Corsets & Lace: Haute Couture – The Victorian Age

My current novel-in-progress is entitled GILT. It’s set during the 1870s in New York City. I’m definitely a country girl (actually a backwoods girl), but the first time I visited New York (I was seventeen.), I fell in love with that huge, gritty (grittier then than now), glorious, amazing metropolis. In subsequent visits, both on business and on vacation, I haven’t changed my mind. I LOVE NEW YORK!

As I continue to write and do research for GILT, I’m immersing myself in the New York of the 1800s, and I’m fascinated! My main character, China Deliverance Creed is a seamstress, or at least she was before she married into a very wealthy New York family. She is amazed and delighted with her new life, especially the elaborate clothing, hats, and shoes that are now hers simply for the asking. As I began to write those scenes, I was perplexed about how to imprint the very elegant, very complicated Victorian clothing on my brain. I want to write about it as if I’d worn it every day of my adult life.

Then the miracle! A small book catalog somehow found its way into my mailbox. Here’s what I found. Yep, a coloring book!

When I told my literary agent, Victoria Skurnick, about it, she commented, “Ah, the coloring book. The bane of my childhood – I have no artistic talent whatsoever and could not stay within the lines. But now I think of it as a historical tool, which makes me appreciate coloring books anew.” Like Victoria, I’ve never been a good colorer (if that’s a word), but when I color Victorian clothing, I imprint my brain. What a great way to learn!

The other treasure I found was this — a book filled to the brim with fabric swatches:

The tactile experience of touching these swatches makes Victorian fabric come alive for me. I am a weaver, so I have that advantage, but I don’t have experience with many of the natural fabrics worn in those days, especially the silk, which is much too delicate and way too expensive for me to use on my loom!

I love to wear silk and cotton. Not wool, which makes me break out in a rash. Recently I’ve fallen in love with bamboo socks! Do you have a favorite fabric to wear, or one you don’t like?

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6 Responses to Corsets & Lace: Haute Couture – The Victorian Age

  1. Ans de Groot says:

    Hello Sue, I am like you cotton silk or linen and not woolen clothing all though a % of wool makes a coat look better!

    Unfortunately, I do have to wear a ‘rompbrace’ after three times surgery on my intestines. ( so actually a corset).
    Before I had a normal size 42 and loved to wear jeans, I finally found a brand making them long enough for me.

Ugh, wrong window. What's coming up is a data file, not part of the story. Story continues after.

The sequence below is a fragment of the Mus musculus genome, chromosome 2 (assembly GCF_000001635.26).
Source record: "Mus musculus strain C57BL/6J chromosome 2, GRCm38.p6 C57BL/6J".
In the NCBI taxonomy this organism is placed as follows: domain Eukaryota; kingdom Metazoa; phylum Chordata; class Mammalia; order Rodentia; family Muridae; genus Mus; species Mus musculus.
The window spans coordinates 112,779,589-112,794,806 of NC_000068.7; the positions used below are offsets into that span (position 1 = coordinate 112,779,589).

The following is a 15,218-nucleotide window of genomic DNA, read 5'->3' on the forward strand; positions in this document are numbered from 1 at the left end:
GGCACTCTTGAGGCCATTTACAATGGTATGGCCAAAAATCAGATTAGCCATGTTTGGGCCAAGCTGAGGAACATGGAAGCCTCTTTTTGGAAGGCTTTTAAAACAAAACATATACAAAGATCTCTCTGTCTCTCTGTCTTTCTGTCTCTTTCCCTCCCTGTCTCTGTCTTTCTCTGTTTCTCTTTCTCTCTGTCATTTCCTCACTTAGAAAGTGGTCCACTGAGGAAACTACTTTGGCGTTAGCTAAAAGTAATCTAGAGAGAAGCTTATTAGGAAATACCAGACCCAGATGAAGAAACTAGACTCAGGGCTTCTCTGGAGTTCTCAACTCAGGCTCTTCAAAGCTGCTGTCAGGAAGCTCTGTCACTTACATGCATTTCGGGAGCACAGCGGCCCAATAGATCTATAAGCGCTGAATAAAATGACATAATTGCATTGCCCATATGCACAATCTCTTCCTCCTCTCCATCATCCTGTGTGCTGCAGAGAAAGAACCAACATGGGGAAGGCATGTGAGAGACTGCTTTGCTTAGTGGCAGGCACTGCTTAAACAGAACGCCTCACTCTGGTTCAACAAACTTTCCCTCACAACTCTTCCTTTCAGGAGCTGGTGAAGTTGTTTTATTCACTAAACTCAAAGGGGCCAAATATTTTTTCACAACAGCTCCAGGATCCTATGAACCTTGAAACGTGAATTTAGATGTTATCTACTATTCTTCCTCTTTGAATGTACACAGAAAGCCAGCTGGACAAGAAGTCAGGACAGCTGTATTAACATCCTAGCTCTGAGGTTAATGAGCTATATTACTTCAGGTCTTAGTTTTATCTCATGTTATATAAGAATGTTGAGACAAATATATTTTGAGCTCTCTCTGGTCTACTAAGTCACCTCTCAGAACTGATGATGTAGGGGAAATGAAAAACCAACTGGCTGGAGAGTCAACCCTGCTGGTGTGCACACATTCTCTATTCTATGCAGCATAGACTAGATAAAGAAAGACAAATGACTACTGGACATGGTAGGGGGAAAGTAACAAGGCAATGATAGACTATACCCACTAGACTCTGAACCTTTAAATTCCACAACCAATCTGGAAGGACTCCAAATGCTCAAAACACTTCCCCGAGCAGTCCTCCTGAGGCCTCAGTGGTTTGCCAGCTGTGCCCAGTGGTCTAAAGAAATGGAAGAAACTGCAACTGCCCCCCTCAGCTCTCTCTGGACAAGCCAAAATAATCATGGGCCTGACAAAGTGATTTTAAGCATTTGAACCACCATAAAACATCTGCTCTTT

Now I am back to dresses in a model without a waistline which are suitable for me. Way back in time I learned sewing but I am not a creative person. Maybe I have to find myself a private couturier? ?

    All ways thought I would become a member of a historic club and would wear historic clothing, it’s not possible anymore helaas.

    Lots of success with your new novel, hugs Ans

  2. Sue Harrison says:

    Ans, I love dresses like that, too. So comfortable!! Thank you for your good wishes for my newest novel. I’m always happy when I’m writing!

  3. Jody Harrison says:

    I can wear all fabrics. Love the soft wools in cold weather but since I don’t live in the cold weather now I basically wear cotton and other light fabrics.

  4. Sue Harrison says:

    It’s wonderful to be able to wear all fabrics, Jody. Wool has such a beautiful look to it. I wish I could wear it!!

  5. Julia Carter says:

    Cotton, 100% cotton please, is my favorite fabric. And most polyester I hate. In knits, polyester pills and looks cheap. Beautiful cotton batiste for little girls’ smocked dresses as well as Baptismal gowns are breathtakingly gorgeous. Other cottons I love are dimity, gingham, dotted Swiss, seersucker, and broadcloth. Cotton is cool in the South, and maybe that is why I love it so.

  6. suehar says:

    I totally agree with you, Julia. I usually don’t like polyester. I did much sewing with gingham when I was in high school and later with seersucker, but I’ve never worked with dotted Swiss or dimity. Cotton is beautiful. I remember and still love thinking about those Cotton advertisements that ran on TV, probably back in the 1990s. The fabric of our lives!

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